Msg#: 3599633 posted 4:08 pm on Mar 13, 2008 (gmt 0)
Can anyone advise me on how to handle pdfs on a website? Any general industry guidelines to follow? I handle the administration of about 180 users that post to a content management system, and I need to develop a policy to require them to follow. I found this site that lists some guidelines that sounded pretty realistic.
File Size Guidelines: < 1 mb (1000 kb) preferred 1-2 mb's – ok for a really big file 3-4 mb's – the maximum recommended for the web 5 mb's – really too large for the web (should be split into smaller files or made available by request on cd).
Is this about right? Also, do you still have to include the file size next to the link and if so, should that be done no matter what the size, or only if large?
Msg#: 3599633 posted 9:56 pm on Mar 16, 2008 (gmt 0)
Interesting -- how does one force a download?
You basically want to tell the browser that the type of this file is 'something else'. If the browser does not recognise the type of the file then it will prompt to download it - as it doesn't know how to 'open' it.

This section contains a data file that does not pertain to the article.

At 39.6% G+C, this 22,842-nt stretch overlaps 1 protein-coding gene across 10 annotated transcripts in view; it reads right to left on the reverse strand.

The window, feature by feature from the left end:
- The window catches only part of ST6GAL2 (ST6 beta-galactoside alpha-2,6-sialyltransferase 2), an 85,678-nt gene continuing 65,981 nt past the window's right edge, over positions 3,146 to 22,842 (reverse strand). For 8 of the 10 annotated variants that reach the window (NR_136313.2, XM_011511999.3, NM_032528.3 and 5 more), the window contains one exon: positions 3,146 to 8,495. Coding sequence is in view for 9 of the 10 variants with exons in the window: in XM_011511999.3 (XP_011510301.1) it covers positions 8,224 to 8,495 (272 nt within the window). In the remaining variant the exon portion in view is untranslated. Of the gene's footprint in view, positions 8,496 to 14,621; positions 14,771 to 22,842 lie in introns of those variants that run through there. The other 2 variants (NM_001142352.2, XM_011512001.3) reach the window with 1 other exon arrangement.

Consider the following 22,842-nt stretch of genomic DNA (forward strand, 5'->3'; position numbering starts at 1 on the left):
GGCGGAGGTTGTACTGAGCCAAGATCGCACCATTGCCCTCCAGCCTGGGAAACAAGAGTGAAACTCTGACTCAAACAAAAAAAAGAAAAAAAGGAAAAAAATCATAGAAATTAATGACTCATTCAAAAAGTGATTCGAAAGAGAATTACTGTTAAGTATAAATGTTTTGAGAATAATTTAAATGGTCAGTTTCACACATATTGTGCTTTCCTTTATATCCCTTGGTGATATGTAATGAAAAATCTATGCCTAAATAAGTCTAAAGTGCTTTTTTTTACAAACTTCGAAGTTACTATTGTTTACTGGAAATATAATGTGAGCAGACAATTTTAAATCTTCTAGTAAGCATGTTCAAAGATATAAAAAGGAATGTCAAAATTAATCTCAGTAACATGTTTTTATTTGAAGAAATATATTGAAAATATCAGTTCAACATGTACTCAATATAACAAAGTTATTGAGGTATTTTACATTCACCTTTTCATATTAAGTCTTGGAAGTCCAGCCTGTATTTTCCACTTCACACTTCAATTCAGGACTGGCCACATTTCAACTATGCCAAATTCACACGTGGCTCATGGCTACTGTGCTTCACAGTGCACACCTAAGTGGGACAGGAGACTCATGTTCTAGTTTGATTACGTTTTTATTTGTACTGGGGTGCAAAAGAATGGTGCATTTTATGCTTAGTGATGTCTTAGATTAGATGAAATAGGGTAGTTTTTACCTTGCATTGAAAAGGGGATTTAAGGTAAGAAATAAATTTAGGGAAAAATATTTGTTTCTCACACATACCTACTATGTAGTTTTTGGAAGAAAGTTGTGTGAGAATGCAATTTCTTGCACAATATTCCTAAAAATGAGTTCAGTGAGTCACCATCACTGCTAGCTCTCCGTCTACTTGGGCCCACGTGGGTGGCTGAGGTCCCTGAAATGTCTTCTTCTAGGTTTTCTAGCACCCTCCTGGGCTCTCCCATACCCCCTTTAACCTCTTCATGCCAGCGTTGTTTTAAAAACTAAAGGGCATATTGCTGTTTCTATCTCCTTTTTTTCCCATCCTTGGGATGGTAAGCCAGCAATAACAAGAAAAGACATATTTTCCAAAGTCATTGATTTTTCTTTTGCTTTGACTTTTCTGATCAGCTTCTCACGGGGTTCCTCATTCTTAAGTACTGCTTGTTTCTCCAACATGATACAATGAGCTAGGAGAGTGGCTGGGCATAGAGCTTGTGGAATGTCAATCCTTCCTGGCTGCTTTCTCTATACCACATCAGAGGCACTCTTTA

Server-side, you need to set the "Content-Type" and "Content-Disposition" headers (and may be "Content-Length" and others to effect caching etc.) when the file is requested. In PHP you can do something like:
Or, you could set this in an Apache .htaccess file to force all files in a sub directory tree to be downloaded when requested:
ForceType application/octet-stream Header set Content-Disposition attachment
Depending on how this is implemented, the browser may still try to open the file if the browser ignores the Content-Type header and simply uses the file extension to determine the file type. And FF can be configured to do whatever you like with any file type of your choice. But most modern browsers should handle this OK.